China released official statistics showing that the unemployment rate for people aged between 16-24 years in the country had touched a record high of 20.4 per cent in April, Khabarhub reported.
The statistics have been released just one month before another 11.6 million students will graduate from college and vocational schools and all set to enter the job market. China imposed lockdowns under the government’s zero-COVID policy and economically damaging than other nations’ containment policies, Nancy Qian, Professor of Economics at Northwestern University said in the KhabarHub report.
As per the news report, China’s economic recovery has lagged behind others. For comparison, the US youth employment rate reached 14.85 per cent at its pandemic peak in 2020 before reducing to 9.57 per cent in 2021, Nepal-based Khabarhub reported. The youth employment rate in the US today stands at 6.5 per cent.
Most of the pandemic-related obstacles to employment in China have been lifted. However, the fundamental conditions for reducing the youth employment rate in China are not improving. Research has also showcased that youth unemployment depresses lifetime earnings, as it means that young people are missing important opportunities to develop skills, as per the news report.
The news report has cited many reasons for this. However, one key is the large gap between the “reservation wage” rate that young graduates are ready to accept and the salary that firms are willing to pay. This mismatch indicates the extent to which the cost of living has exceeded the growth in salaries.
According to a 2021 survey, jobs for new graduates in big cities like Shanghai and Beijing paid an average of only USD 749 per month. The money is just enough to rent a 269 square feet apartment. The young people can see that a job with such a low starting pay is unlikely to provide the income progression needed to support a family ten years down the line.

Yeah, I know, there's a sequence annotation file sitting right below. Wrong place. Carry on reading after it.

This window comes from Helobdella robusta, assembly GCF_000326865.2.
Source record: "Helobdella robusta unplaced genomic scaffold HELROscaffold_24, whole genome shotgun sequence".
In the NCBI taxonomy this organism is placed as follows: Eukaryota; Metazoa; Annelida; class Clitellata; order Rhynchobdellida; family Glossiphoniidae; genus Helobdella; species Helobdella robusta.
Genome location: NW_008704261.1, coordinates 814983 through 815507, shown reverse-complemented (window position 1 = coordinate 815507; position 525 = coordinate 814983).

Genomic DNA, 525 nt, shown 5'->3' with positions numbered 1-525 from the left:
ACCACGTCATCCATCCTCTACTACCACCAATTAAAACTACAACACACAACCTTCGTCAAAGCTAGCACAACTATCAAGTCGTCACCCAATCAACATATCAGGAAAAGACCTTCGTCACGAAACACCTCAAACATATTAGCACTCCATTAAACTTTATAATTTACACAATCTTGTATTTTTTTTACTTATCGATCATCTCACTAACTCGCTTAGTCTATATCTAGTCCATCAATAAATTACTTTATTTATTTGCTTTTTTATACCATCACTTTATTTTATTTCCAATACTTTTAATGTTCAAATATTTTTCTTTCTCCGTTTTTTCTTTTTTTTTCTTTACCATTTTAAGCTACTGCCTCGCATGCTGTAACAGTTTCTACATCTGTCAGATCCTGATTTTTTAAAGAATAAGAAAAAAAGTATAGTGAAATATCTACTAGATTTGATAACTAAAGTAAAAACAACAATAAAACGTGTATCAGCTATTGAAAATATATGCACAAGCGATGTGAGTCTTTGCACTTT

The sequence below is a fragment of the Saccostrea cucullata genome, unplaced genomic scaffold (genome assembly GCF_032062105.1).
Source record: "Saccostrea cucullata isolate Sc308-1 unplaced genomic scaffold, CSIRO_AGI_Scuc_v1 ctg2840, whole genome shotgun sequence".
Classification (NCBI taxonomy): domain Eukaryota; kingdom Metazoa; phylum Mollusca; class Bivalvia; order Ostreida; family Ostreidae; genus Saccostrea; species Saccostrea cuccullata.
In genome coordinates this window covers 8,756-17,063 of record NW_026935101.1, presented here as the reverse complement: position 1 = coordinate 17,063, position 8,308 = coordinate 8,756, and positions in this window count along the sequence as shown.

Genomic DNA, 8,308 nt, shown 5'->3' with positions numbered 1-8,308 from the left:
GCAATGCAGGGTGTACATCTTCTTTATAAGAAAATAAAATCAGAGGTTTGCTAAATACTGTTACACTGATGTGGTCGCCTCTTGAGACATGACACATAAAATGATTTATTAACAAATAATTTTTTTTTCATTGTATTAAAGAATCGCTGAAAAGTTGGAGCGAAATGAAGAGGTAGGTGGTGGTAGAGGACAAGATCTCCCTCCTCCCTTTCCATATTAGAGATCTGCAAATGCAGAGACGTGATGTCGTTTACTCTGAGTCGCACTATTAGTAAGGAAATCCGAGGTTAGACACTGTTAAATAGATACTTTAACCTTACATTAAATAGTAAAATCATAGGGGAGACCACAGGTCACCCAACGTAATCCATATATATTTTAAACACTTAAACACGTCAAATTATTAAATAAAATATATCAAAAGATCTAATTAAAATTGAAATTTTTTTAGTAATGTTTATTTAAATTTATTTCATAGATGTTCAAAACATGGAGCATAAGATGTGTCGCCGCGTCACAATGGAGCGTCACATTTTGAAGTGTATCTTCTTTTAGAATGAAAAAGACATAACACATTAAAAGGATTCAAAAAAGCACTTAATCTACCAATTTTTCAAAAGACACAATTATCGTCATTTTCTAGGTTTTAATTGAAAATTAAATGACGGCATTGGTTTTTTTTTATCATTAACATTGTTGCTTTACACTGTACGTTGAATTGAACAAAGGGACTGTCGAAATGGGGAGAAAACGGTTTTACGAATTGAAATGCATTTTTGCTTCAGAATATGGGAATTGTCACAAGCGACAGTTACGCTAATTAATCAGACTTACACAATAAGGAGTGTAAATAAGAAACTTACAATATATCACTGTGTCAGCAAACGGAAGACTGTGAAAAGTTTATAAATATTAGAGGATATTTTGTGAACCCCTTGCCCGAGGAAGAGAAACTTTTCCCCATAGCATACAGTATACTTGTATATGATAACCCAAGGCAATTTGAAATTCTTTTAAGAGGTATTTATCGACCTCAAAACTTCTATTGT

Since urban white-collar workers are typically expected to work from 9 am to 9 pm six days a week and a couple who is working and has a child relies heavily on a nanny. In Shanghai and Beijing, nannies who often have not graduated from high school, earn CNY 6,000 per month on average which is more than recent college graduates.
One might think why fresh graduates do not move to smaller cities with lower living costs. However, the move for Chinese workers is much costlier as the amenities in smaller cities tend to be substantially worse than in large cities, as per the Khabarhub report. Some parts of Chinese first-tier cities feel more affluent than even New York or Tokyo. It is no wonder that majority of the college graduates avoid shifting to these more “affordable” areas. Instead, the graduates depend on their parents to help cover basic costs.
In 2014, a national survey revealed that around 30 per cent of Chinese college graduates continued to live with their parents, as per the news report. While some young workers cannot get by without their parents’ support and others are opting not to work as their parents can afford to support them.
China needs not only more jobs but also high-paying jobs, Khabarhub reported. The Chinese economy urgently requires new cohorts of highly productive workers to help sustain a rapidly growing elderly population.
(This story has not been edited by NDTV staff and is auto-generated from a syndicated feed.)